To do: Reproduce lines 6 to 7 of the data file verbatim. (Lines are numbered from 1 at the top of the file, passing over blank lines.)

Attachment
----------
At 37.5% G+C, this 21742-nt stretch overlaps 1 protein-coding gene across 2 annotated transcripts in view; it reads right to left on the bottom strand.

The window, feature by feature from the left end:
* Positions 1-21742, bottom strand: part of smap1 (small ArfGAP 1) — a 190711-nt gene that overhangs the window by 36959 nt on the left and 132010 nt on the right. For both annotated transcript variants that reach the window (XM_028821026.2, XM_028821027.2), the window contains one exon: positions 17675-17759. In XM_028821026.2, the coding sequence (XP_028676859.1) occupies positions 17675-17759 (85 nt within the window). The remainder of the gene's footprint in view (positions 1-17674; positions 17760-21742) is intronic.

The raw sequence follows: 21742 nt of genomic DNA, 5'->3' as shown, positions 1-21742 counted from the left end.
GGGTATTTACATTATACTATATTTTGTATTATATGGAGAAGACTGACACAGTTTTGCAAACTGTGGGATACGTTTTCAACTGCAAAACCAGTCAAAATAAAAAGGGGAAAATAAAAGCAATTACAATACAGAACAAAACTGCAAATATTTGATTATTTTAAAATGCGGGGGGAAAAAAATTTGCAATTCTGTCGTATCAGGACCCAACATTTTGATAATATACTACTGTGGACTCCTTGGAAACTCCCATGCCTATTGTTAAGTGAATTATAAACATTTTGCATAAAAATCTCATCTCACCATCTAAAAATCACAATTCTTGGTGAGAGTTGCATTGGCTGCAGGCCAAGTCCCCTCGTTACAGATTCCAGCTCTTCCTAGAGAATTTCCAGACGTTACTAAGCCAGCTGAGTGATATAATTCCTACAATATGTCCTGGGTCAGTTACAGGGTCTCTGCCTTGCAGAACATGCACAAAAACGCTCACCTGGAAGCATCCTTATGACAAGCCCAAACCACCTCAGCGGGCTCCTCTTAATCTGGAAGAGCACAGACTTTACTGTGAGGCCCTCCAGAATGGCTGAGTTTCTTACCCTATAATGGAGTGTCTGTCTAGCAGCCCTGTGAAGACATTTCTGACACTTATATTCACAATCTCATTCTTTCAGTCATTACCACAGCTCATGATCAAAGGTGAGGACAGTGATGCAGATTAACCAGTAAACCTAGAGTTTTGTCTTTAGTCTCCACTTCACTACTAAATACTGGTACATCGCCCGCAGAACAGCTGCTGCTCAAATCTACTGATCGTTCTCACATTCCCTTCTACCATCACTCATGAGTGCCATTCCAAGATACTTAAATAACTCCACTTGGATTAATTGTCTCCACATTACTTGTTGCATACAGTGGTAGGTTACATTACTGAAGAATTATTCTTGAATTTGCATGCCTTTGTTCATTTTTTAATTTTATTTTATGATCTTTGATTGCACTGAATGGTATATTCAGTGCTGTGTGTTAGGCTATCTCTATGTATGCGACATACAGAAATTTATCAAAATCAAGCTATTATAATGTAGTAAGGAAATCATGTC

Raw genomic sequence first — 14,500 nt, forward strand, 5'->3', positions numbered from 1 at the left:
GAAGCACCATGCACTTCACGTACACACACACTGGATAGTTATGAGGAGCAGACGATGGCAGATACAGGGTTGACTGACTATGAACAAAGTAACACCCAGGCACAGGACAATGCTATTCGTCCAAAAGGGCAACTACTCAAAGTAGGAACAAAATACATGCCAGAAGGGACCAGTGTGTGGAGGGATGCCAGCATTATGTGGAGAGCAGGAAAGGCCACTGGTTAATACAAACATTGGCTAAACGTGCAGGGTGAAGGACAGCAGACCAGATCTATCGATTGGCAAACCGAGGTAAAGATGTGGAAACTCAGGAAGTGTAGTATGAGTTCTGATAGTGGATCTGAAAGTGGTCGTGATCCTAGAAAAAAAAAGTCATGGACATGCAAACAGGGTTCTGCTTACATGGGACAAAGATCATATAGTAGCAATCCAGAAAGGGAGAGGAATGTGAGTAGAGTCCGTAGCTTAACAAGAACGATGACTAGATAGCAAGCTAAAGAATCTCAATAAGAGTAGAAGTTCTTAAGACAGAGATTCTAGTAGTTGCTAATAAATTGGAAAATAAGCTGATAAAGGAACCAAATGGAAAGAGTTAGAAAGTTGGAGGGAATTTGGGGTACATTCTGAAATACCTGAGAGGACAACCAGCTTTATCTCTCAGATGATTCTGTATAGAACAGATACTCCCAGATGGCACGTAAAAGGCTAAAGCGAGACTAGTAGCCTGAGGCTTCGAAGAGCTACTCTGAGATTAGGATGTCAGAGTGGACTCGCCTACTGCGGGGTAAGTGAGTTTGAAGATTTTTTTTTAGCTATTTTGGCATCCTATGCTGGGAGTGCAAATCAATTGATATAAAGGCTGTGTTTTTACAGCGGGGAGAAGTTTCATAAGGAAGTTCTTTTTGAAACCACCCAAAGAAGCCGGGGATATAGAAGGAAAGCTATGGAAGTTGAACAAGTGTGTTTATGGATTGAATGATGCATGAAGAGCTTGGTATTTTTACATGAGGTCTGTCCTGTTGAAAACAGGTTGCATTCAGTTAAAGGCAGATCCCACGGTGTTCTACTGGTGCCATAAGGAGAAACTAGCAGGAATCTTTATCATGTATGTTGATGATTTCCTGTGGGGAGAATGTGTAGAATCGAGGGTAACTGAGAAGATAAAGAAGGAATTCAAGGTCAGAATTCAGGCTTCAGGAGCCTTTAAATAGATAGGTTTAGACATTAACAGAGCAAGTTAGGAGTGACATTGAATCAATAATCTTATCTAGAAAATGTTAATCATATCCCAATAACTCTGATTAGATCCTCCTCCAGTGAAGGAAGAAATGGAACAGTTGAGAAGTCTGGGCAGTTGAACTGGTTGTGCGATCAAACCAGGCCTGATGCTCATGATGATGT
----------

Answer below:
Raw genomic sequence first — 14,500 nt, forward strand, 5'->3', positions numbered from 1 at the left:
GAAGCACCATGCACTTCACGTACACACACACTGGATAGTTATGAGGAGCAGACGATGGCAGATACAGGGTTGACTGACTATGAACAAAGTAACACCCAGGCACAGGACAATGCTATTCGTCCAAAAGGGCAACTACTCAAAGTAGGAACAAAATACATGCCAGAAGGGACCAGTGTGTGGAGGGATGCCAGCATTATGTGGAGAGCAGGAAAGGCCACTGGTTAATACAAACATTGGCTAAACGTGCAGGGTGAAGGACAGCAGACCAGATCTATCGATTGGCAAACCGAGGTAAAGATGTGGAAACTCAGGAAGTGTAGTATGAGTTCTGATAGTGGATCTGAAAGTGGTCGTGATCCTAGAAAAAAAAAGTCATGGACATGCAAACAGGGTTCTGCTTACATGGGACAAAGATCATATAGTAGCAATCCAGAAAGGGAGAGGAATGTGAGTAGAGTCCGTAGCTTAACAAGAACGATGACTAGATAGCAAGCTAAAGAATCTCAATAAGAGTAGAAGTTCTTAAGACAGAGATTCTAGTAGTTGCTAATAAATTGGAAAATAAGCTGATAAAGGAACCAAATGGAAAGAGTTAGAAAGTTGGAGGGAATTTGGGGTACATTCTGAAATACCTGAGAGGACAACCAGCTTTATCTCTCAGATGATTCTGTATAGAACAGATACTCCCAGATGGCACGTAAAAGGCTAAAGCGAGACTAGTAGCCTGAGGCTTCGAAGAGCTACTCTGAGATTAGGATGTCAGAGTGGACTCGCCTACTGCGGGGTAAGTGAGTTTGAAGATTTTTTTTTAGCTATTTTGGCATCCTATGCTGGGAGTGCAAATCAATTGATATAAAGGCTGTGTTTTTACAGCGGGGAGAAGTTTCATAAGGAAGTTCTTTTTGAAACCACCCAAAGAAGCCGGGGATATAGAAGGAAAGCTATGGAAGTTGAACAAGTGTGTTTATGGATTGAATGATGCATGAAGAGCTTGGTATTTTTACATGAGGTCTGTCCTGTTGAAAACAGGTTGCATTCAGTTAAAGGCAGATCCCACGGTGTTCTACTGGTGCCATAAGGAGAAACTAGCAGGAATCTTTATCATGTATGTTGATGATTTCCTGTGGGGAGAATGTGTAGAATCGAGGGTAACTGAGAAGATAAAGAAGGAATTCAAGGTCAGAATTCAGGCTTCAGGAGCCTTTAAATAGATAGGTTTAGACATTAACAGAGCAAGTTAGGAGTGACATTGAATCAATAATCTTATCTAGAAAATGTTAATCATATCCCAATAACTCTGATTAGATCCTCCTCCAGTGAAGGAAGAAATGGAACAGTTGAGAAGTCTGGGCAGTTGAACTGGTTGTGCGATCAAACCAGGCCTGATGCTCATGATGATGT